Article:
youthquake was our Word of the Day on 06/08/2015. Hear the podcast!
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Recent Examples of youthquake from the Web
Quant was a cornerstone of the '60s 'youthquake' movement.
There are few faces more synonymous with the youthquake of the '60s than Veruschka, who turns 79 today.
The customers came from many nations but only one generation: an inky pan-ethnic youthquake.
That the youthquake may have been a murmur should be little comfort to the Conservatives.
The film's wardrobe symbolized the youthquake of the 1960s and the desire of women to dress in a childlike, girlish manner.
But in many ways, Lewis helped spark the youthquake of the ’60s.
The basket, said Ms. Marshall, was central to Ms. Birkin’s Parisian glamour, but also expressed the rebellious and eccentric spirit that permeated the youthquake of the ’60s and ’70s.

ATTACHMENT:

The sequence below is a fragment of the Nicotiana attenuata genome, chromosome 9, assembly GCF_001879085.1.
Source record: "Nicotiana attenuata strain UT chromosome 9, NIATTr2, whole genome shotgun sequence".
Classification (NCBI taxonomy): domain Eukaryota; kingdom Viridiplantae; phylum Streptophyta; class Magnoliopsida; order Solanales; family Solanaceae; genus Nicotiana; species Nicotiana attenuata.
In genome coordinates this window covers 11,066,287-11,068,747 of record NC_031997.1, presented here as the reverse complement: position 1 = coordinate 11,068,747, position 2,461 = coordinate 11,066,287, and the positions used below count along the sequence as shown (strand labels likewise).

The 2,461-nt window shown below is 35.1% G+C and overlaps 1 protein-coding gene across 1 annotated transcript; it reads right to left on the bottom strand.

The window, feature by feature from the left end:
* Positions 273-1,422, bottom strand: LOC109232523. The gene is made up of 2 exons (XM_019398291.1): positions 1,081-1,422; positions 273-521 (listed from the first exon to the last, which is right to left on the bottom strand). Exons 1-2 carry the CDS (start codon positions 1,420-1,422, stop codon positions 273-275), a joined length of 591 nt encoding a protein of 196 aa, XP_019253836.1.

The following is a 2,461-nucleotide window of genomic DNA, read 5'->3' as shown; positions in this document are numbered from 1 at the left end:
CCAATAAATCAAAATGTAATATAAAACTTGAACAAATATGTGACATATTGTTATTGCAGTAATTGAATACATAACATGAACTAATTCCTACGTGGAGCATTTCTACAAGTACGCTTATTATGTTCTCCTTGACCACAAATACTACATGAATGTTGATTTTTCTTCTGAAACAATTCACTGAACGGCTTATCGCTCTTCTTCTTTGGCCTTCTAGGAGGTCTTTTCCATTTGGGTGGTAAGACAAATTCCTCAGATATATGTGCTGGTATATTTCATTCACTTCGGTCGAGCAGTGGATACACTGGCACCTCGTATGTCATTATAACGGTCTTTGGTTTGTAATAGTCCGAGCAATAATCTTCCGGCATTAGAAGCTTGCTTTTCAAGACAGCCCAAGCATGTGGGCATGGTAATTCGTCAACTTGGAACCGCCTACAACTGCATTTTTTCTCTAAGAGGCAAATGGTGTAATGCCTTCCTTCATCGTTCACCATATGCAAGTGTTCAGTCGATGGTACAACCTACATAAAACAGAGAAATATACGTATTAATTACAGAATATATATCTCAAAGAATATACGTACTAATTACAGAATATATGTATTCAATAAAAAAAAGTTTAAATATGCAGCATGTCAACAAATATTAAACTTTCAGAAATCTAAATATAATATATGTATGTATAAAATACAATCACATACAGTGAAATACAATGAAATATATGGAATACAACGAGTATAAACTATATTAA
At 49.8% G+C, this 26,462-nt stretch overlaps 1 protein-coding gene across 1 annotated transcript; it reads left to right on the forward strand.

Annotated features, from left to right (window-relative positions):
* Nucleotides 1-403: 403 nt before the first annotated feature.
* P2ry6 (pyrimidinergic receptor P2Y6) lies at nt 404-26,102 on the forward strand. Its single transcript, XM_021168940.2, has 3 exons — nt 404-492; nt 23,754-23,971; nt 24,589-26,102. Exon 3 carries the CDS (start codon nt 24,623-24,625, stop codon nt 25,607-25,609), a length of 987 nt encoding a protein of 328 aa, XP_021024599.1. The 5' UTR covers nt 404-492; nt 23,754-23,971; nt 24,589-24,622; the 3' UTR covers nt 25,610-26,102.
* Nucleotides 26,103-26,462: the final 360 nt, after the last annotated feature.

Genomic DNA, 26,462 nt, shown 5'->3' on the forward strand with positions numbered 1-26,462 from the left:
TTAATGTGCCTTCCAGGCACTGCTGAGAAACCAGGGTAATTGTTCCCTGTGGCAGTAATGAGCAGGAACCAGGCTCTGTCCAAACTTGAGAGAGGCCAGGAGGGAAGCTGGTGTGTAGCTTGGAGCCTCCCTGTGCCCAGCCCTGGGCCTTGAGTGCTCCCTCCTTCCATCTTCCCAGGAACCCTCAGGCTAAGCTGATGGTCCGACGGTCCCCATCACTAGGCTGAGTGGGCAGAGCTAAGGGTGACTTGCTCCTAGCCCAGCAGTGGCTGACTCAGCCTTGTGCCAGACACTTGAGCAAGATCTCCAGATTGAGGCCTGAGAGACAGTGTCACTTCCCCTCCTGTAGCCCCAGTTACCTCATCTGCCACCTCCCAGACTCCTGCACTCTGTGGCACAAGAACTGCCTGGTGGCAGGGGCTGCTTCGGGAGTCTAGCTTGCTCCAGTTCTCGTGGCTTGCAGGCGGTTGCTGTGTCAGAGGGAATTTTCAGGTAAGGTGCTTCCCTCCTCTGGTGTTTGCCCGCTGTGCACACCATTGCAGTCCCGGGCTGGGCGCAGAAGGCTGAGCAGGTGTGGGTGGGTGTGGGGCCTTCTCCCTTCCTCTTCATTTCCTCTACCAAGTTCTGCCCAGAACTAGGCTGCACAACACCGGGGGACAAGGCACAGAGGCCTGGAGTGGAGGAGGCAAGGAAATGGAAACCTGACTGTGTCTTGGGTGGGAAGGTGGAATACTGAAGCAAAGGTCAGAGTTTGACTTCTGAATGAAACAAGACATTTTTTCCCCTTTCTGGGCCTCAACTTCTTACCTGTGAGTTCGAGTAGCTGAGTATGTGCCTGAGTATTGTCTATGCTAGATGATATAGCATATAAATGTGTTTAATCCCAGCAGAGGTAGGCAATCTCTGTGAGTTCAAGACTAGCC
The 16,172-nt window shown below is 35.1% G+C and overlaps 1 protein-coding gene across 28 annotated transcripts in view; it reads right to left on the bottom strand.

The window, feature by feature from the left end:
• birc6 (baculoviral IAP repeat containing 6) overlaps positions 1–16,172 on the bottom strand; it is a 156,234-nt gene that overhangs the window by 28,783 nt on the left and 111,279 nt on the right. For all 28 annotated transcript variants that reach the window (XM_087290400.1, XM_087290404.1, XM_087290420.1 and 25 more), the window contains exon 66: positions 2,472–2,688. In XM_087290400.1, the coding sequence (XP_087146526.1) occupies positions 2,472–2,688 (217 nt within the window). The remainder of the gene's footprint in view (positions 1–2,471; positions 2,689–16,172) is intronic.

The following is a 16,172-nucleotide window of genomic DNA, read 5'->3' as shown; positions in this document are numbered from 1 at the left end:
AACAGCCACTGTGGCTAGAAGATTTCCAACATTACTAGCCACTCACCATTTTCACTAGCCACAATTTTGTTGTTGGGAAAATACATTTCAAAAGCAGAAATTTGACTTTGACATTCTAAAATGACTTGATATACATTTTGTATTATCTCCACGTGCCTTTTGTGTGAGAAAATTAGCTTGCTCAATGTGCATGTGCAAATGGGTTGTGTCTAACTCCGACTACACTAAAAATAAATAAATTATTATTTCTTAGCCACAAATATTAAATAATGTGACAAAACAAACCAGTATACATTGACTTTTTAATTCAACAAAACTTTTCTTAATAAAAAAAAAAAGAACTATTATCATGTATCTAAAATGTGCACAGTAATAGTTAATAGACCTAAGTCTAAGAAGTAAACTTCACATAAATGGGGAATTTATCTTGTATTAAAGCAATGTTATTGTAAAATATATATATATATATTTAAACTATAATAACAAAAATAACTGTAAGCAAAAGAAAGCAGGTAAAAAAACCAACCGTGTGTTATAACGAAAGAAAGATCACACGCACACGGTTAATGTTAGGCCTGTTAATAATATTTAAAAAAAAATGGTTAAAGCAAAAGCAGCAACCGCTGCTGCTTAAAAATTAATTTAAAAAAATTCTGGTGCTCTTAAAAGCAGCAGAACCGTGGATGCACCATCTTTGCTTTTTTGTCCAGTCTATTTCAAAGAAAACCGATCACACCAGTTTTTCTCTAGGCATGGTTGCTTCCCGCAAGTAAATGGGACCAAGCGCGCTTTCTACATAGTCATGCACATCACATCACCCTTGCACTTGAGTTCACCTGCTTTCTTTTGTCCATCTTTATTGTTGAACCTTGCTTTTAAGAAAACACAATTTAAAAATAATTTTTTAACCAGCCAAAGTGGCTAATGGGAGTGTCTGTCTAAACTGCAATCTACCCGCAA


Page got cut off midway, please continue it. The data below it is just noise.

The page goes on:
Trainspotting captured a zeitgeist moment in 1996, the center where fashion, heroin chic, rave culture, AIDS, and the tail-end of the indie cinema movement coalesced into a grimly comic, youthquake of a movie.
These example sentences are selected automatically from various online news sources to reflect current usage of the word 'youthquake.' Views expressed in the examples do not represent the opinion of Merriam-Webster or its editors. Send us feedback.
Did You Know?
The 1960s were a time of seismic social upheaval brought about by young people bent on shaking up the establishment. From politics to fashion to music, the ways of youth produced far-reaching cultural changes. Linguistically, the sixties saw the addition to English of such words as "flower child," "peacenik," "hippie," "love beads," "trippy," "vibe," "freak-out," and "love-in." Not surprisingly, they also saw the emergence of "youthquake." The first known use of "youthquake" in print comes from a 1966 article in McCall's: "the youthquake, as some call it ... has swept both sides of the Atlantic."
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